Can someone explain how to verify the presence of Rashba effect from the band structure calculations?


2 Answers 2


Theory. The Rashba effect can be described with a 2-band model:

$$ \hat{H}=\frac{\hbar^2}{2m}(k_x^2+k_y^2)\mathbb{1}_2+\alpha_{\mathrm{R}}(\sigma_1 k_y-\sigma_2 k_x), $$

where $\alpha_{\mathrm{R}}$ is the Rashba parameter and all other terms have their usual meanings. Diagonalizing this Hamiltonian gives the energy dispersion:

$$ E_{\pm}=\frac{\hbar^2}{2m}(k_x^2+k_y^2)\pm\alpha_{\mathrm{R}}\sqrt{k_x^2+k_y^2}. $$

The first term is the usual quadratic dispersion of electron bands, which is independent of the Rashba parameter, whereas the second term splits these bands to lead to the characteristic shape of Rashba bands:

enter image description here

As the Rashba Hamiltonian is isotropic in $(k_x,k_y)$, then $k$ can be any direction in that plane.

When you diagonalize the Hamiltonian you also obtain the corresponding wave functions, which are:

$$ |\psi_{\pm}(\mathbf{k})\rangle\propto\begin{pmatrix} 1 \\ \mp ie^{i\phi} \end{pmatrix}, $$ in circular coordinates where $\mathbf{k}=k(\cos\phi,\sin\phi,0)$. You can then calculate the spin texture associated with these states by calculating the expectation value of the vector of Pauli matrices:

$$ \langle \psi_{\pm}(\mathbf{k})|\sigma|\psi_{\pm}(\mathbf{k})\rangle= \begin{pmatrix} \pm\sin\phi \\ \pm\cos\phi \end{pmatrix}. \label{eq:spin} $$

At an energy below the crossing point of the bands you get this spin texture:

enter image description here

In the right diagram, the red and blue arrows represent the "spin" direction at that $\mathbf{k}$-point of the circular projections of the bands at constant energy $\epsilon$. And at an energy above the crossing point you get this spin texture:

enter image description here

Your question. So how do you verify the presence of the Rashba effect from band structure calculations? Essentially, you will have the Rashba effect at a band edge if you can describe the band energies according to the equation for $E_{\pm}$ above, and the spin texture according to corresponding equation above. No realistic material will exactly match those expressions (for example because the Rashba Hamiltonian is isotropic in the $(k_x,k_y)$ plane), but if the bands are close enough, then the system is said to exhibit the Rasbha effect. I should add that the term "Rashba effect" is used very generously, so even when the band energies and spin textures deviate significantly from those of the Rashba Hamiltonian, people may describe them as Rashba bands.

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    $\begingroup$ +10. Very nice diagrams! You drew them on a tablet? $\endgroup$ Jul 27, 2020 at 17:20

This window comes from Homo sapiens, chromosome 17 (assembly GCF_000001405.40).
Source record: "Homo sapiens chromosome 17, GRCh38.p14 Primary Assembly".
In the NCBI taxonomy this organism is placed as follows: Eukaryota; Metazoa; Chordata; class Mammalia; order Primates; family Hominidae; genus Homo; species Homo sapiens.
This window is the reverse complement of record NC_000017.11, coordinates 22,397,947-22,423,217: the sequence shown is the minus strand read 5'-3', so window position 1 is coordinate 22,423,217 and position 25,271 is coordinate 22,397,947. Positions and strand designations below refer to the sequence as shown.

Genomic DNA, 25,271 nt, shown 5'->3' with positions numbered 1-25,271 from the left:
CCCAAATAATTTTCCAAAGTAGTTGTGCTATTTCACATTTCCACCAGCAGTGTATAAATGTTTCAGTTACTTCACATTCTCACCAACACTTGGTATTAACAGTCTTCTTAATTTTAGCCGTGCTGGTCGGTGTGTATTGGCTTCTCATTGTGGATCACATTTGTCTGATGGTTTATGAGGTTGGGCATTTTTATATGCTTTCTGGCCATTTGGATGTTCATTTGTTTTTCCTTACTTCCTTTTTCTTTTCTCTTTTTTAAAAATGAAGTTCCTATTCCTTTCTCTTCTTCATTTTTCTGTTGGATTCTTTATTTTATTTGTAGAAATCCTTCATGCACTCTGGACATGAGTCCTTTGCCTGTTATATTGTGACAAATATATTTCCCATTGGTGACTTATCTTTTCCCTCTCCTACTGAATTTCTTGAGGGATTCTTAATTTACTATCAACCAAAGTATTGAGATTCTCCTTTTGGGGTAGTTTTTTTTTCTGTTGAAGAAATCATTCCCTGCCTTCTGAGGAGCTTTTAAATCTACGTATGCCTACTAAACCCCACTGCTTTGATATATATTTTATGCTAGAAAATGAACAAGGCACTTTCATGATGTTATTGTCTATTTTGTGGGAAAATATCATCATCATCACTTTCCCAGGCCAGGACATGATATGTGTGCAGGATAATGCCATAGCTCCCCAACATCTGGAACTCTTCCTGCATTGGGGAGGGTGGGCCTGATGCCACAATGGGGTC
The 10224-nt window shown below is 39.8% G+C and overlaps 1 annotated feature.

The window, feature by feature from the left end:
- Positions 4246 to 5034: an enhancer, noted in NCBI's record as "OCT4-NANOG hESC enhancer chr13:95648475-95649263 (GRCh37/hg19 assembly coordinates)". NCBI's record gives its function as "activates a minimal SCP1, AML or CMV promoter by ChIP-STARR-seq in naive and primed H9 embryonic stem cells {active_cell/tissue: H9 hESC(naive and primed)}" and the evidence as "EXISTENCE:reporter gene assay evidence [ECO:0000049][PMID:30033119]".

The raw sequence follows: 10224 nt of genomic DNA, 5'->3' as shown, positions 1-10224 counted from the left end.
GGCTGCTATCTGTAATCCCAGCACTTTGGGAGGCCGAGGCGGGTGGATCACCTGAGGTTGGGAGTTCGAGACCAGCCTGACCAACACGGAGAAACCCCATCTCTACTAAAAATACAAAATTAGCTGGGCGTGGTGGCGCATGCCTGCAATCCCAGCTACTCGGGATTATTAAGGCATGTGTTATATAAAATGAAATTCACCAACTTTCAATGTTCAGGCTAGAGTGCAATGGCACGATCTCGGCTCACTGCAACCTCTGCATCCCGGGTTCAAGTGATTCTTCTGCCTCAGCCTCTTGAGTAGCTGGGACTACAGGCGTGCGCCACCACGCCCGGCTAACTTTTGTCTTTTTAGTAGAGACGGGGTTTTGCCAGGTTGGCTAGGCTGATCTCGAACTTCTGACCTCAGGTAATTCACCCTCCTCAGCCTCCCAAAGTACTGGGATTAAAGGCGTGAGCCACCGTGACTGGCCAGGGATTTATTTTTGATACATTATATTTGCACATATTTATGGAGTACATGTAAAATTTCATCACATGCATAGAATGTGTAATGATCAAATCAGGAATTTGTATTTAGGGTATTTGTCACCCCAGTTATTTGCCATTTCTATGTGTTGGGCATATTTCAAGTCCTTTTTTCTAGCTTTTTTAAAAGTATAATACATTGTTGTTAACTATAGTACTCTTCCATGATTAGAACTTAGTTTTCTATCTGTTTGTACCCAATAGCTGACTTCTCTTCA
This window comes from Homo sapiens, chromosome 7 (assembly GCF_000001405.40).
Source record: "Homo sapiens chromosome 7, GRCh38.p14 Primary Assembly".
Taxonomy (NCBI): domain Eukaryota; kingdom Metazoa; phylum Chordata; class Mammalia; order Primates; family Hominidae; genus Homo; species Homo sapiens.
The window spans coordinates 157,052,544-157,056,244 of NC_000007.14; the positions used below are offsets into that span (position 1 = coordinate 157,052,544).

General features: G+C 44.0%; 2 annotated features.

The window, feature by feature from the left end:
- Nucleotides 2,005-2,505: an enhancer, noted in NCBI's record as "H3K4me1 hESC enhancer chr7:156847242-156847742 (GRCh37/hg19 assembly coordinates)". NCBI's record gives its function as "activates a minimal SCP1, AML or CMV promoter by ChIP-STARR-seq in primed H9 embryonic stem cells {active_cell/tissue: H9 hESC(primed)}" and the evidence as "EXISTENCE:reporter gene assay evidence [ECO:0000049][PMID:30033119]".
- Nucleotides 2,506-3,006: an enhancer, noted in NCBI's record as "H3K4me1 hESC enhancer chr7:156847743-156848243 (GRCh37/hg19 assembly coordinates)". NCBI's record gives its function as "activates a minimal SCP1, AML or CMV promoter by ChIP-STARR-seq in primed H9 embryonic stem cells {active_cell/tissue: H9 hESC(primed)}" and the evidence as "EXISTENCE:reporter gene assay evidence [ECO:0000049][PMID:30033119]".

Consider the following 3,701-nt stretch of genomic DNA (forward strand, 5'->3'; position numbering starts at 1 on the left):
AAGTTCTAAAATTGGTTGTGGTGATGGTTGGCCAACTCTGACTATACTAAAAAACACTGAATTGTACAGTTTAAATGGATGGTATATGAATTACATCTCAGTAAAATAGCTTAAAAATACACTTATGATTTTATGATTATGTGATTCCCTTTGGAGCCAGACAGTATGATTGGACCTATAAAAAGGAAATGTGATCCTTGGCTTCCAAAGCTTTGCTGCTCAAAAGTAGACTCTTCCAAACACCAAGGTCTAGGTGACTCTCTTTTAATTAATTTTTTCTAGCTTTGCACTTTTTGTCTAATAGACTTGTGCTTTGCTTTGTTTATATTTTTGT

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    $\begingroup$ @NikeDattani, thanks! Indeed, I drew them on a tablet $\endgroup$
    – ProfM
    Jul 27, 2020 at 17:52
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    $\begingroup$ I've never owned a tablet (always thought they were too expensive). Maybe I should get one for teaching! $\endgroup$ Jul 27, 2020 at 17:59
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    $\begingroup$ @NikeDattani, I was always very skeptical, but it has proved extremely useful with all this online teaching we have to do now... $\endgroup$
    – ProfM
    Jul 27, 2020 at 18:22

The two-band theory of the Rashba effect has been explained nicely by @ProfM.

I will add more information from the practical viewpoints based on first-principles DFT calculations.

In real materials, there are two key points to observe the Rashba effect:

  • Broken inversion symmetry;
  • Strong spin-orbit coupling (SOC).

If your system holds these two properties, you probably can observe Rashba spin splitting. Specific to 2D materials with the previous two requirements, you can go through the following procedures to verify the presence of the Rasbha effect:

  1. Compare the band structures without/with SOC and check whether the bands are split or not.
  2. Investigate the spin projection of the split bands (also called spin texture). If the dominant contribution of spin projection is in-plane, then you can conclude that your splitting is the Rashba-type effect.

For example, the two-dimensional heterostrcutres GaX/MX$_2$ (M = Mo, W; X = S, Se, Te) with the previous requirements can show Rashba effects:

enter image description here

PS: Usually, the Rashba splitting in real materials can only be approximated by the Hamiltonian explained by @ProfM due to the existence of crystal field.

  • $\begingroup$ Just out of curiosity: There is also the Dresselhaus effect, which is at least very similar. Are there fundamental differences or are these just different names for the same phenomenon in different types of systems? Can we distinguish between these two effects? $\endgroup$ Jan 22, 2021 at 13:01
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    $\begingroup$ @GregorMichalicek The spin texture of Dresselhaus is different from Rashba's. See the box1 in this paper:nature.com/articles/nmat4360 $\endgroup$
    – Jack
    Jan 22, 2021 at 13:06

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